In other cases, the verification process often requires several steps, which becomes a hassle for the user. This reduces the willingness to use the verification system. Since people tend to use the path of least resistance, the user experience must be at the system’s center. If logging in to your account isn’t easy, you will probably use a less secure method instead.

With Covr, you can offer your users a safe way of authenticating themselves and authorizing transactions via an app on their smartphones
With Covr, you can offer your users a safe way of authenticating themselves and authorizing transactions via an app on their smartphones

Developing a universal and global multi-authentication system that is secure and easy to use is, therefore, desired and urgent. Luckily, we are now seeing several such systems being developed, and the one currently leading the charge toward secure and easy online verification is Covr Security. They are a Swedish company that has used the experiences from the Swedish Bank-ID to create a system that is non-affiliated to a vendor with its agenda and works around the globe. The system is easy to use and implement and ensures the highest level of security. Simply put, it offers all that you could ask for in a multi-factor authentication system

You want to know that the person you’re dealing with really is who they say they are. You do, and this is why an up-to-date secure customer authentication method is the cleverest of business strategies.

Saying it like it is – companies and organizations that continue to depend on passwords alone as their first method of identity verification are seriously negligent. It is not just about the disaster that come in the wake of a security breach, it’s also about owning up to your promise to keep your customers safe. We’d like to disentangle how you can remedy this slip without overloading yourself, your users, customers or workforce.

Three simple advice to convince your users of the benefits of MFA
You want to know that the person you’re dealing with really is who they say they are.

Nobody wants to be the prey of identity thieves

You can no longer dispute that there are severe security vulnerabilities that come with the evolvement of third-party payments services, connected IoT-devices, or the already known problems with unsecure public WIFIs as well as BYOD (Bring Your Own Device) policies in workplaces. This is the constant headache for IT-professionals and management in most industries providing digital services today (and honestly, what company doesn’t?).

By basing your cyber protection strategy on watertight verification of the user underlaid by smart, tested multi factor MFA-tools that authenticates and grants your customer access to systems and services you are well on your way! This can be done in many ways, of which the worst is using many different tools for mobile identity management as cost and complexity can quickly spiral out of control.

Is MFA really necessary, and if so, how do I get my customers onboard?

People nowadays have colossal amounts of online accounts for banking, social media, digital utility tools, health records – the list goes on and on. By illustrating and communicating the need for identification, authentication and verification on a basic level you can help your users to better understand why MFA is so crucial. Here’s some bullets on how to break it down in a way that makes sense to the average user.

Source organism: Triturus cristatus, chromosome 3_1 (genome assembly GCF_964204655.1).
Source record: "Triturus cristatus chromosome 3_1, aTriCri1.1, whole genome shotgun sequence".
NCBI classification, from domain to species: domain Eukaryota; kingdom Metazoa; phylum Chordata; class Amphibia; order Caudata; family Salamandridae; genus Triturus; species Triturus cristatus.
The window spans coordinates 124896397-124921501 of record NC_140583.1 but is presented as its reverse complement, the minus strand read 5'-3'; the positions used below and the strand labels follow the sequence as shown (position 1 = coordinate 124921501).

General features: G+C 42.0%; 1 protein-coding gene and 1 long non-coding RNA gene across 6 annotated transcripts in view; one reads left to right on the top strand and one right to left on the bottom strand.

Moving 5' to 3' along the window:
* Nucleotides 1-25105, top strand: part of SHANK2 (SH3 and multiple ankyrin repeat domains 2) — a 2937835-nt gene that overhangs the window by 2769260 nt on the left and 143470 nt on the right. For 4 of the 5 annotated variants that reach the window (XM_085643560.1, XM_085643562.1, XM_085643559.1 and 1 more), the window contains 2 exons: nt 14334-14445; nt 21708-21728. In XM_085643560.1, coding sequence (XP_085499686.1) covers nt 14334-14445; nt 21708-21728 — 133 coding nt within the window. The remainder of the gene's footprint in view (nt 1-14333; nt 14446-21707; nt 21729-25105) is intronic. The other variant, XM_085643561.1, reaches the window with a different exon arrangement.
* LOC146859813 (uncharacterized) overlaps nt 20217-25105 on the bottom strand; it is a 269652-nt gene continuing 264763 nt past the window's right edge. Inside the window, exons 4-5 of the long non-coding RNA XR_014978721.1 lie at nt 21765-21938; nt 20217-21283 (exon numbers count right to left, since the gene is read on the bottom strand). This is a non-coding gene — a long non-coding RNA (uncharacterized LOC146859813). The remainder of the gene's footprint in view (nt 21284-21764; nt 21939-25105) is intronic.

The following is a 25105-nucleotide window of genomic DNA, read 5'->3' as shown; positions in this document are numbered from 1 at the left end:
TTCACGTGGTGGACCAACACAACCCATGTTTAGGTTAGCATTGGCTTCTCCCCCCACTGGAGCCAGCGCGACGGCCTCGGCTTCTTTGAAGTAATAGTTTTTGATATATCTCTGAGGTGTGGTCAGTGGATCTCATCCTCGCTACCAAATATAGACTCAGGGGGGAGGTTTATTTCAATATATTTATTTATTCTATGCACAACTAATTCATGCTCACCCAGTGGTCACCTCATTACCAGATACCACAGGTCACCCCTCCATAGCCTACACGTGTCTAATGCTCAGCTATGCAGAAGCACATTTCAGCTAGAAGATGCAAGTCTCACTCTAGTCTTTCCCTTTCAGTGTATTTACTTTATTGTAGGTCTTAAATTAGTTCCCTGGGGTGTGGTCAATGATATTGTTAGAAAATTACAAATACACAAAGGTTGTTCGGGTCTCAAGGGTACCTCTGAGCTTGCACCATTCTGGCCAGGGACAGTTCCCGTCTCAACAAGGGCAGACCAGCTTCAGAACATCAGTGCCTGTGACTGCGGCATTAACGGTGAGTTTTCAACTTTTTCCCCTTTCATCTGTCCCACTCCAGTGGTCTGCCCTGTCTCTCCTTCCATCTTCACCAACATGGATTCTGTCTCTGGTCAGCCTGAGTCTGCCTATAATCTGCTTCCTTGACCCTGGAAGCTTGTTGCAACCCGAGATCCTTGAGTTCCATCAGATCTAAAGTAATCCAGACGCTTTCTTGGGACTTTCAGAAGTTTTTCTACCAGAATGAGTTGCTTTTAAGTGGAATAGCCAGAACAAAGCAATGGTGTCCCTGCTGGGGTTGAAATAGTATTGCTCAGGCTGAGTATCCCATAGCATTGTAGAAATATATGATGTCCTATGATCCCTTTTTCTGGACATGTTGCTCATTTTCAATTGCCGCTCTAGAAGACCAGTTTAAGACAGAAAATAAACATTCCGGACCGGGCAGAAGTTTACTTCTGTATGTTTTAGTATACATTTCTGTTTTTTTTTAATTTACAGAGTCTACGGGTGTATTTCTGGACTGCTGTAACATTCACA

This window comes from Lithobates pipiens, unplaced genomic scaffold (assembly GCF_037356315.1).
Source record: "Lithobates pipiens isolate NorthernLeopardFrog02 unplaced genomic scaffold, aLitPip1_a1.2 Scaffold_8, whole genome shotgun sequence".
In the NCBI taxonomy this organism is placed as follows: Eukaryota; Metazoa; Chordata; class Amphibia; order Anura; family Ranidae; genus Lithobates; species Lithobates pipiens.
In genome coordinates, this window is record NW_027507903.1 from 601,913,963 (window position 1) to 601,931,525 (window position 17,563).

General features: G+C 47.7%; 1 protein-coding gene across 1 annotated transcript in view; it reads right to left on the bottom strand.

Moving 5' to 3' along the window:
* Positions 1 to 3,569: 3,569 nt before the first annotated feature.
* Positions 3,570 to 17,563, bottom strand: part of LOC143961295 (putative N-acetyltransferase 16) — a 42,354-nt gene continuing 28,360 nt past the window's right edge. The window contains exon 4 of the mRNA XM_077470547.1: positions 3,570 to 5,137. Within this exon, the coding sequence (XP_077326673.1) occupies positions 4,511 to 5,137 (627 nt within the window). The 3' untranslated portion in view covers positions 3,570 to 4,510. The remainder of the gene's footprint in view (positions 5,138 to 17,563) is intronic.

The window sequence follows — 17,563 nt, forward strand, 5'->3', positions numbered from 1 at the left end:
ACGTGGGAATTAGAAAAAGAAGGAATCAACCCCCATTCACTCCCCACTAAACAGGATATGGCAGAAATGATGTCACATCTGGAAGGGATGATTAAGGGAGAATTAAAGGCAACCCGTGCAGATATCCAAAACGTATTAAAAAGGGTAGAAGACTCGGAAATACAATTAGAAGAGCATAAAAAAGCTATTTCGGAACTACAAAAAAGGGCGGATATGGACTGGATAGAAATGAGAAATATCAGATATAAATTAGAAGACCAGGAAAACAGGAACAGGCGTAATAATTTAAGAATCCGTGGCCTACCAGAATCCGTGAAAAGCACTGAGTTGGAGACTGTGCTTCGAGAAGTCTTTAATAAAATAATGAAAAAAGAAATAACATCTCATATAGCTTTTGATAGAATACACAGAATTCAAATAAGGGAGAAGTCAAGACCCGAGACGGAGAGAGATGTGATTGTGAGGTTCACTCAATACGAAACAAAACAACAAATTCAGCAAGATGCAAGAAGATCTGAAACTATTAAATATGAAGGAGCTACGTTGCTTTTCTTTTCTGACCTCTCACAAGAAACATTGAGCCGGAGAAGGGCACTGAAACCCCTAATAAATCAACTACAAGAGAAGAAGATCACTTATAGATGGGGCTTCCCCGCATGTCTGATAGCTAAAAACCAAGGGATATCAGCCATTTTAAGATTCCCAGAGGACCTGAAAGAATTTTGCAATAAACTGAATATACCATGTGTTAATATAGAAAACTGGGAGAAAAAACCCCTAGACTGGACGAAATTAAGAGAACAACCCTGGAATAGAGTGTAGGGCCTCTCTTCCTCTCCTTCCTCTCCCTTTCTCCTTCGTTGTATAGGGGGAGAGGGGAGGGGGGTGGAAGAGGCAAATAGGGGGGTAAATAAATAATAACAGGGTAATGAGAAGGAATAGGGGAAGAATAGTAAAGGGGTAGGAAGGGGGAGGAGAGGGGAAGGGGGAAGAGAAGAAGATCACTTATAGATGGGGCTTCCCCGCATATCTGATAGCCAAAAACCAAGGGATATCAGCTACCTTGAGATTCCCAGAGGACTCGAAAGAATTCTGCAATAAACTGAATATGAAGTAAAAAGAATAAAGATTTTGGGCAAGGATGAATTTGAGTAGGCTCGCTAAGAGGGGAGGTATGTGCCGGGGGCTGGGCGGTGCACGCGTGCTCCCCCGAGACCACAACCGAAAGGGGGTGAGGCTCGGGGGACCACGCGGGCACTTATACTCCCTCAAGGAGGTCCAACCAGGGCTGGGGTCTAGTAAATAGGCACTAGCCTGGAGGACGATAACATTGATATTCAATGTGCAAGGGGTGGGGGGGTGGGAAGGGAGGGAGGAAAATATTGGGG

1. Explain multi-factor authentication to your customers/users very basically
    It takes just one carelessly crafted password to invite an attack – it’s just like leaving the door open and unlocked when you go to work. In worst case, depending on what is stored in the account, sensitive data like credit card numbers, passwords recklessly stored in a text file on Google Drive, pincodes or just fraudulent emails can result in a person’s entire identity is hijacked. Inform your users that this can happen everywhere, anywhere, on any account.
  2. Be persistent and provide plenty of support, guides and information. 
    Change is often tough and convincing a user to trust a new app doesn’t come easy. By being open and giving the users all the support they need, easy-to-read manuals you could win your customers over. Even better – by choosing a security app that you can white label makes the transition easier as the customers sees that the app comes from a familiar and trusted source (you).
  3. Make it easy 
    The best way to convince your users of the benefits of multifactor-factor authentication is to supply them with an all-in-one mobile app that authenticates, verifies, and grants the user access. Choose an app that provides MFA with as little hassle as possible.As with everything, there are learning curves to implementing MFA. Everyone may not understand the necessity for it, but once implemented the benefits outweighs any and all potential drawbacks and protects everything – whether it be identity, data, or money.As for which app to use, Covr offers a lean user experience backed by a company with a exemplary security record!

We have been using passwords and codes for hundreds of years, but still, it seems like our security thinking hasn’t evolved at all.

You’d think that in today’s high-tech society, nobody uses text-messages as part of their 2-factor authentication system. But despite hoping that this was dead and buried practice, every now and then we see examples of when it’s being used and subsequently hacked. Recently, Metro Bank in the UK and its customers suffered the consequences from this, which goes to show it’s time we start using better and safer solutions.